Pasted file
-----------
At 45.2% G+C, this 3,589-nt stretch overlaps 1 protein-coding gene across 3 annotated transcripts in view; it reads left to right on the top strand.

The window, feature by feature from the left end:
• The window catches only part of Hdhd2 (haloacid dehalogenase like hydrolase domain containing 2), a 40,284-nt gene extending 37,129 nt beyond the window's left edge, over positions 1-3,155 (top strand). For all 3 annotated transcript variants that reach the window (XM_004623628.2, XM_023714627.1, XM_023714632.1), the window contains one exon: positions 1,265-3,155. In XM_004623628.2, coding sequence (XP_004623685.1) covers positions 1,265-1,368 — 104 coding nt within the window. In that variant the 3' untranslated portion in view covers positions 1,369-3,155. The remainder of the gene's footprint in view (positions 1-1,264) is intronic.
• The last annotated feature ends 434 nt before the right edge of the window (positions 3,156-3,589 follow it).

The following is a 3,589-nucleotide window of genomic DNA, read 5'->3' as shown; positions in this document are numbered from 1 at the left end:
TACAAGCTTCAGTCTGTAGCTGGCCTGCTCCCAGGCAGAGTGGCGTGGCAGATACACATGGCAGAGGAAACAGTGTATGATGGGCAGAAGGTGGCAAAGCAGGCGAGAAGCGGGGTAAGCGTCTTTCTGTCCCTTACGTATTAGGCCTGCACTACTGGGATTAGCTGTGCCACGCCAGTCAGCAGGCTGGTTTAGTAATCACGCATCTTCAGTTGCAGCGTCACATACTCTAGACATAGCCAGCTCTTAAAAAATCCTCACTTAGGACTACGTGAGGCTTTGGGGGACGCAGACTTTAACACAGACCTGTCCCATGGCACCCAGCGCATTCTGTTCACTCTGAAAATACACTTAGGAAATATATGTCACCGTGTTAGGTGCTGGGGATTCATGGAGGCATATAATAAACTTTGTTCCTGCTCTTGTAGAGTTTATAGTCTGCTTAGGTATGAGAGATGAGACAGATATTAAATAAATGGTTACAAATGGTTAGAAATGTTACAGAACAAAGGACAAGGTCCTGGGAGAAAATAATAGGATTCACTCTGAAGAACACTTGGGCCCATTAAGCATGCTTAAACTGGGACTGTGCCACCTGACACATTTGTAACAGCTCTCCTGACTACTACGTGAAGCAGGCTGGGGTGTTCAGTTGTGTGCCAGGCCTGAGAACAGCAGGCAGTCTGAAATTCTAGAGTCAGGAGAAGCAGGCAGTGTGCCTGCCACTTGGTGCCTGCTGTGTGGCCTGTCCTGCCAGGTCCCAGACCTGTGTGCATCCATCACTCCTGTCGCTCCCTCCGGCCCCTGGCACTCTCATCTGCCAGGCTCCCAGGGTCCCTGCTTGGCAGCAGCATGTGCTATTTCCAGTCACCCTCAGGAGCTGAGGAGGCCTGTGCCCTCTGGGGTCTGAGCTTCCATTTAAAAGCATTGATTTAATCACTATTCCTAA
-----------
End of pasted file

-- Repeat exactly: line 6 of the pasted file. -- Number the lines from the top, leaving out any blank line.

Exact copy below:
TACAAGCTTCAGTCTGTAGCTGGCCTGCTCCCAGGCAGAGTGGCGTGGCAGATACACATGGCAGAGGAAACAGTGTATGATGGGCAGAAGGTGGCAAAGCAGGCGAGAAGCGGGGTAAGCGTCTTTCTGTCCCTTACGTATTAGGCCTGCACTACTGGGATTAGCTGTGCCACGCCAGTCAGCAGGCTGGTTTAGTAATCACGCATCTTCAGTTGCAGCGTCACATACTCTAGACATAGCCAGCTCTTAAAAAATCCTCACTTAGGACTACGTGAGGCTTTGGGGGACGCAGACTTTAACACAGACCTGTCCCATGGCACCCAGCGCATTCTGTTCACTCTGAAAATACACTTAGGAAATATATGTCACCGTGTTAGGTGCTGGGGATTCATGGAGGCATATAATAAACTTTGTTCCTGCTCTTGTAGAGTTTATAGTCTGCTTAGGTATGAGAGATGAGACAGATATTAAATAAATGGTTACAAATGGTTAGAAATGTTACAGAACAAAGGACAAGGTCCTGGGAGAAAATAATAGGATTCACTCTGAAGAACACTTGGGCCCATTAAGCATGCTTAAACTGGGACTGTGCCACCTGACACATTTGTAACAGCTCTCCTGACTACTACGTGAAGCAGGCTGGGGTGTTCAGTTGTGTGCCAGGCCTGAGAACAGCAGGCAGTCTGAAATTCTAGAGTCAGGAGAAGCAGGCAGTGTGCCTGCCACTTGGTGCCTGCTGTGTGGCCTGTCCTGCCAGGTCCCAGACCTGTGTGCATCCATCACTCCTGTCGCTCCCTCCGGCCCCTGGCACTCTCATCTGCCAGGCTCCCAGGGTCCCTGCTTGGCAGCAGCATGTGCTATTTCCAGTCACCCTCAGGAGCTGAGGAGGCCTGTGCCCTCTGGGGTCTGAGCTTCCATTTAAAAGCATTGATTTAATCACTATTCCTAA